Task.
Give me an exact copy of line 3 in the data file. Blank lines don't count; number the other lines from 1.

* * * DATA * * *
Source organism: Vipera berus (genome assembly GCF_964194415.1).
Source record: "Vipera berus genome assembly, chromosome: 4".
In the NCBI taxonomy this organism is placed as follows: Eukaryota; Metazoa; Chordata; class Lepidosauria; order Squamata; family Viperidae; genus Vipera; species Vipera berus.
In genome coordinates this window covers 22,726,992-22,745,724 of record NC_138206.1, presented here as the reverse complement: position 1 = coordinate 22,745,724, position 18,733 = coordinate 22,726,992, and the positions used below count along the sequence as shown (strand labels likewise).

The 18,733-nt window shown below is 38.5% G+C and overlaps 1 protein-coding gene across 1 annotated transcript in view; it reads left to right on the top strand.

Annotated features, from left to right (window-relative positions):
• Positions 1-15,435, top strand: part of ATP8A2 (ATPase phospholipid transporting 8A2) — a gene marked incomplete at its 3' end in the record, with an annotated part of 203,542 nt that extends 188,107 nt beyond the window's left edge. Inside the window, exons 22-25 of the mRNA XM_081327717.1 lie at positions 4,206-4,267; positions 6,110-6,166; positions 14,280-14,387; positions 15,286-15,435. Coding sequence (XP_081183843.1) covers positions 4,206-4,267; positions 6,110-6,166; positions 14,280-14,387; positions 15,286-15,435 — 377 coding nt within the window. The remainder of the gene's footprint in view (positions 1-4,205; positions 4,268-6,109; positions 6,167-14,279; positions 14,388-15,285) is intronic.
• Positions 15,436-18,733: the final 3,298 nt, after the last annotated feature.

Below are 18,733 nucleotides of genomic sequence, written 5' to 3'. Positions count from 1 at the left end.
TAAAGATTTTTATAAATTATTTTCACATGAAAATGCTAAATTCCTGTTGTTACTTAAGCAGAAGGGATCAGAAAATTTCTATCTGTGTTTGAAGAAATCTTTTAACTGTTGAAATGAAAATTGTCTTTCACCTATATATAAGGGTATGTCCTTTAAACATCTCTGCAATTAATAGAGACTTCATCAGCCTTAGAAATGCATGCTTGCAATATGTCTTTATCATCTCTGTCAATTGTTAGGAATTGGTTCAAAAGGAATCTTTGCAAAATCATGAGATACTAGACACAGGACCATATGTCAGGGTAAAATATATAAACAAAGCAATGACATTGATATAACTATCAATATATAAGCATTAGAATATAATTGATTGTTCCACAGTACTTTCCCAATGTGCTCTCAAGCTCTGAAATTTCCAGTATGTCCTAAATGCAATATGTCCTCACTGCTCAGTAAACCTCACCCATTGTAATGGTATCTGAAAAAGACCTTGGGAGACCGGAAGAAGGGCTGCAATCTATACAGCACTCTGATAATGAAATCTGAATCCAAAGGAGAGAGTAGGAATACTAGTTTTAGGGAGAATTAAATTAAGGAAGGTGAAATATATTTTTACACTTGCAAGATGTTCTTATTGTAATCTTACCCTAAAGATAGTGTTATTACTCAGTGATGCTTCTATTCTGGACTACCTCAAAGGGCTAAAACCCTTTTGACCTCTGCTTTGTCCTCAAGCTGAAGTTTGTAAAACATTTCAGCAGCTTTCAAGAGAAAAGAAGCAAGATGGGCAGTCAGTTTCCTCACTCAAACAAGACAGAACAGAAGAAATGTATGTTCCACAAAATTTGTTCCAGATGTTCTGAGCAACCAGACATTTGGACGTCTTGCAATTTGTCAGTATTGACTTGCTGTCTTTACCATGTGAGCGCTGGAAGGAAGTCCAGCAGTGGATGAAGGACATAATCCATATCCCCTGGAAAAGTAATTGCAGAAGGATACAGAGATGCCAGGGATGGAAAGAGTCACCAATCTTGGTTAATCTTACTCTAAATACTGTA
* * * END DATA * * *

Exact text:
In the NCBI taxonomy this organism is placed as follows: Eukaryota; Metazoa; Chordata; class Lepidosauria; order Squamata; family Viperidae; genus Vipera; species Vipera berus.